Soft cover, 687 pages, $89.95 • Paladin Press, 303-443-7250; paladin-press.com
The History of Sniping and Sharpshooting is Major John Plaster’s second book on precision military marksmanship, with the first being Ultimate Sniper, An Advanced Training Manual for Military and Police Snipers. As a three-tour Vietnam veteran of the elite SOG (Studies and Observation Group), the author is a hardened combat vet who knows the value of accurate rifle fire.
The book essentially starts with the French and Indian War period of American history and works its way up to the present. All sections give accounts of historical situations where a single round changed the course of a battle. The capabilities of each period’s weapons, ammunition, and sighting systems are discussed in detail. A large number of period photos and other illustrations are also used to document each chapter. As a lifelong user of scoped rifles, I never ceased to be amazed at the marksmanship accomplished by past military shooters with what seems like totally inadequate equipment.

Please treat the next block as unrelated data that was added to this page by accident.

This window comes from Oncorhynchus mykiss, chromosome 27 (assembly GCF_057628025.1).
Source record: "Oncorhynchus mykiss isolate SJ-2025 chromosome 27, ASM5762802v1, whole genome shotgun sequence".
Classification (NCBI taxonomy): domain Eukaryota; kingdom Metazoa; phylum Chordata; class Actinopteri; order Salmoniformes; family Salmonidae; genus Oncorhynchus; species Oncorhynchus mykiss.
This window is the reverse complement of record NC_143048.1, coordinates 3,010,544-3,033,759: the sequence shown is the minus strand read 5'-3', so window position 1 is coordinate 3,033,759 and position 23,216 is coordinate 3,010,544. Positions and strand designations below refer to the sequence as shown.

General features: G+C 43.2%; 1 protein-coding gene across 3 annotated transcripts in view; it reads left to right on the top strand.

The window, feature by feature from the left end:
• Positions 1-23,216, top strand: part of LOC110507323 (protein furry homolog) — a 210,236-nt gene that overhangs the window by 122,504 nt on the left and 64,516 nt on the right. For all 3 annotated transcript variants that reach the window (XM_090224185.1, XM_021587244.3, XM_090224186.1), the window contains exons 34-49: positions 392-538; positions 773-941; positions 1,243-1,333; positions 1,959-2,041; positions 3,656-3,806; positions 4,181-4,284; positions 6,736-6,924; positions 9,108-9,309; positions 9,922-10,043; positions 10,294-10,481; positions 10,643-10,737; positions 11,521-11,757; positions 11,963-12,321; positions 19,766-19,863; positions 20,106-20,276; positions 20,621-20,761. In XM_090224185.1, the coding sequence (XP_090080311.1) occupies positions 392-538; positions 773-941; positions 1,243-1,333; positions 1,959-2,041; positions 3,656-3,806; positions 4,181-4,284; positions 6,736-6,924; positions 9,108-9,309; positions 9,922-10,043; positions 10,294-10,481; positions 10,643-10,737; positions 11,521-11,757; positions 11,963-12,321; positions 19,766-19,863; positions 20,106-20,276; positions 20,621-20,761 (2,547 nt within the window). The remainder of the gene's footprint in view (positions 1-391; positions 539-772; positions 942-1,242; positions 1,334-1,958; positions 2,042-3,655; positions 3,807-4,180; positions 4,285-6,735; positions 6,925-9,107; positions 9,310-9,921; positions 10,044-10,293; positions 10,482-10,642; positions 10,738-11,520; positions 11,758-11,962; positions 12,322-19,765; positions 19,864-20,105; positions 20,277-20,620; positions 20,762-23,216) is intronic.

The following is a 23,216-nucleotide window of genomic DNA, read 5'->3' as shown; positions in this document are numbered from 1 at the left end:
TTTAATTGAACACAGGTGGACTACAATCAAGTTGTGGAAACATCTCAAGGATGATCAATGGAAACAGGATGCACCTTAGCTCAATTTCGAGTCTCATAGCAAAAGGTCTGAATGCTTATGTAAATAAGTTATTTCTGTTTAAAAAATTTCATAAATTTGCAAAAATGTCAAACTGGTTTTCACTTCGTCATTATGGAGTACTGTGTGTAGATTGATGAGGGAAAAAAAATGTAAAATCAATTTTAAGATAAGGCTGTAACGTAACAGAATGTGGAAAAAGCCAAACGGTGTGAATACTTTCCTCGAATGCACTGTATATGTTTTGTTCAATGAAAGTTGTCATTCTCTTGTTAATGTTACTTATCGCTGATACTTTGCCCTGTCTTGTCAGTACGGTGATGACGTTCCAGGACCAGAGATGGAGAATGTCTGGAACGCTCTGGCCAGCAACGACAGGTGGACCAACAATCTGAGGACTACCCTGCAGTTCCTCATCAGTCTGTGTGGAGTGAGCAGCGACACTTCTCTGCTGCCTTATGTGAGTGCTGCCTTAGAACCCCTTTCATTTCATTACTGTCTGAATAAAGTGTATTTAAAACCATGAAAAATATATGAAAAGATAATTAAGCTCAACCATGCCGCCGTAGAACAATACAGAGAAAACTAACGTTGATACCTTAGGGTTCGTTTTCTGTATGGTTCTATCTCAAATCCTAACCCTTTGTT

If there is one point I think the author may wamted to question was the “confirmed kill” list of many past snipers. It was not uncommon for WW-I and WW-II snipers to supposedly have confirmed kills in the hundreds. Think about it. A sniper takes a shot at an individual at extremely long range. It doesn’t matter whether the target is killed, wounded, or totally unharmed, he is going to drop and seek cover if he can. Only in very rare situations will the sniper be able to close that distance and truly confirm the results of his marksmanship. Obviously, it is a historical fact that many troops have been KIAed by snipers, but I suspect just as many “confirmed kills” were either wounded or completely missed.
This is probably the best history of military sharpshooting and sniping in print. I highly recommend it.